Nūz: Santa Cruz County News Briefs
Guess it wasn't a pre-emptory students-for-regents hostage maneuver after all.
Back when UCSC police broke through a chain of protesters who were trapping UC regents inside a new humanities building, they arrested three students. These Oct. 18 arrests prompted some of the more creatively inclined members of the UCSC activist community to speculate that it was actually a strategic maneuver on the part of the police, the idea being that they would then be prepared for a potential hostage trade (students for regents) in order to end the whole situation without having to resort to using more of that nasty pepper spray.
But now that the district attorney has formally brought charges against two of those arrested, campus activists suspect more nefarious motives.
Last Wednesday, such motives--along with their historical context--were topics of exploration in a teach-in that was held at UCSC with the intention of galvanizing support for the two accused students.
Much of the teach-in focused on the plight of Alette Kendrick, who is being charged on three counts of assaulting an officer, one count of resisting arrest and another for disturbing the peace.
Speakers questioned why police originally targeted--and are now pressing charges that could result in up to three years of jail time against--Kendrick, who is both black and, perhaps more importantly, a known organizer of student protests in the past, including actions by the Student Worker Coalition for Justice and Students Against the War.
Speakers went on to place Kendrick's arrest in the context of what they view as the systemic racism underlying the University of California and, more broadly, our nation's history. As evidence for these allegations, the arrestees all said that Alette was kept face-down on the floor and guarded more heavily after her arrest, while the two white students were allowed to sit up and were treated less harshly.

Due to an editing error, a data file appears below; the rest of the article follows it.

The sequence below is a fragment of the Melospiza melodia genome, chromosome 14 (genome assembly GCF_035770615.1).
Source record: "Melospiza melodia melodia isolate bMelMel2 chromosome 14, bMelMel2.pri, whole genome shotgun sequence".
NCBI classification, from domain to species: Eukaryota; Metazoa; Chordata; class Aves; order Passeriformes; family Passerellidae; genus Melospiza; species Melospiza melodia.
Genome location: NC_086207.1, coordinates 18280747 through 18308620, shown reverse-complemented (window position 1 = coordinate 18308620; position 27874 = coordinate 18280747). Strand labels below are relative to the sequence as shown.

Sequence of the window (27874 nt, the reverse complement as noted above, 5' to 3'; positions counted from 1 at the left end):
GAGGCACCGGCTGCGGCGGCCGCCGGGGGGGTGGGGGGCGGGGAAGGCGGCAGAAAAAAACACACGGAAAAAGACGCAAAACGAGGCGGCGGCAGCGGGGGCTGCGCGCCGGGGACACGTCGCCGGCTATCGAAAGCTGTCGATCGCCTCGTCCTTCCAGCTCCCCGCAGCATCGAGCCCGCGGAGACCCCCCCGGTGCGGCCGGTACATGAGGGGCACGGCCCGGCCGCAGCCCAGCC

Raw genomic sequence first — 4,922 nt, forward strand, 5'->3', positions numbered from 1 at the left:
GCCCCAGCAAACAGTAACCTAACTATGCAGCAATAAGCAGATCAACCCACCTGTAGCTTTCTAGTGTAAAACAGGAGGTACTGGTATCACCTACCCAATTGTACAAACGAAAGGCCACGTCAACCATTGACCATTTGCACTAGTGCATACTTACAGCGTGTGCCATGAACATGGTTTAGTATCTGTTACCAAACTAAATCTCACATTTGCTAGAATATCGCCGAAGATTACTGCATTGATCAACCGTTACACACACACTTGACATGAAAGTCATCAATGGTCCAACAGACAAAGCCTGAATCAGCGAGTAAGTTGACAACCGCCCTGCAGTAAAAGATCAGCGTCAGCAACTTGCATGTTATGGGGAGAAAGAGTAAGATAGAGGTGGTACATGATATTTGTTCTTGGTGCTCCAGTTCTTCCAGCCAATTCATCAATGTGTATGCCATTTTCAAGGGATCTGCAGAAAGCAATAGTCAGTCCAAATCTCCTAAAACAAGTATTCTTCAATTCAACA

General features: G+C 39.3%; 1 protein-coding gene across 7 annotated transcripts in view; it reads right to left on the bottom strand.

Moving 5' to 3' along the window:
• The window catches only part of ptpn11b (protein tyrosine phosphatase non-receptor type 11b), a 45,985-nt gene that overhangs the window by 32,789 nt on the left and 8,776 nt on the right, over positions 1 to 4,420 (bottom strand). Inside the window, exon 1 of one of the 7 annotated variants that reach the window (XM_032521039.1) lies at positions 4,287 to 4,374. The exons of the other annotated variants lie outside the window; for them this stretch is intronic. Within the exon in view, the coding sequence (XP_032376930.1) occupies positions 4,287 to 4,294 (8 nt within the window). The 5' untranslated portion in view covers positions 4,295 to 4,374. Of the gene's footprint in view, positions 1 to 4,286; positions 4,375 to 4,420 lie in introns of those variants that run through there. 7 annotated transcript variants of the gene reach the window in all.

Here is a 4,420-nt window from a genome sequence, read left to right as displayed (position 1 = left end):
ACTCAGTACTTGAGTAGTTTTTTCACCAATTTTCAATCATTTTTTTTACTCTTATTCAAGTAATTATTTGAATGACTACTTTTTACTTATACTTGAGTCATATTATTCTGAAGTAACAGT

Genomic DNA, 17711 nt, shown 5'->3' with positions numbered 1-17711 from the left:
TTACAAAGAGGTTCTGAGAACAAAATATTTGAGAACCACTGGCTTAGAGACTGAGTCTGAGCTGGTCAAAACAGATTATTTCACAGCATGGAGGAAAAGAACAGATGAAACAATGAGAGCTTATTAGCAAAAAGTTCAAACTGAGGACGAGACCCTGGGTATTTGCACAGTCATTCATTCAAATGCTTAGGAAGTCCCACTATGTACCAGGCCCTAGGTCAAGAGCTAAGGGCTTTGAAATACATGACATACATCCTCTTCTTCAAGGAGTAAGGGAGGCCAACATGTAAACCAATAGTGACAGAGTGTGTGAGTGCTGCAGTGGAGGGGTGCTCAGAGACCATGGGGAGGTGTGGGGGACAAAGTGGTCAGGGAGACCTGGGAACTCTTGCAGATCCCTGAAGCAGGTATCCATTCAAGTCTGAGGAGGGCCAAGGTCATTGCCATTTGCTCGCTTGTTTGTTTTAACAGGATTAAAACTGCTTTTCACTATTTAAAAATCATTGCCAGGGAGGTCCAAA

The teach-in also drew attention to the growing gap between student activists and the UCSC administration and the enhanced sense of paranoia that both sides may be projecting onto each other. Reports of a new protest policy being penned by UCSC officials led some at the teach-in to predict a wider move to fragment and undermine the student protest movement, which has become increasingly unified in recent years. Of course, UC has demonstrated its own paranoia when dealing with student protestors, calling police to a subsequent Grad School Fair at which there was no protest planned and then canceling a February job fair.
Lean Mean Reporting Machine?
MediaNews mogul Dean Singleton's cost-cutting knife has once again been brandished to slice the gristle off his newspaper empire. This time the cut will be made to the Santa Cruz Sentinel's printing press, purchased (along with the rest of the paper) by MediaNews and other media companies in February of 2007. When Metro Santa Cruz originally reported on the Sentinel's purchase (News&Views, Feb 14), it cited reports that the Sentinel would continue to print locally and that no job losses were expected. Now it appears that low advertising revenue at the Sentinel and an overall desire to cut waste will result in the Sentinel being printed in San Jose, where MediaNews owns a handful of other newspapers, including the Mercury News and the Contra Costa Times. The closing of the press, slated for April 30, will result in 33 job losses and a strange night-time silence at the intersection of Church and Cedar, where the rhythmic churning of the Sentinel's presses has been heard by late-night passers-by for the past 150 years.
Nūz just loves juicy tips about Santa Cruz County politics.
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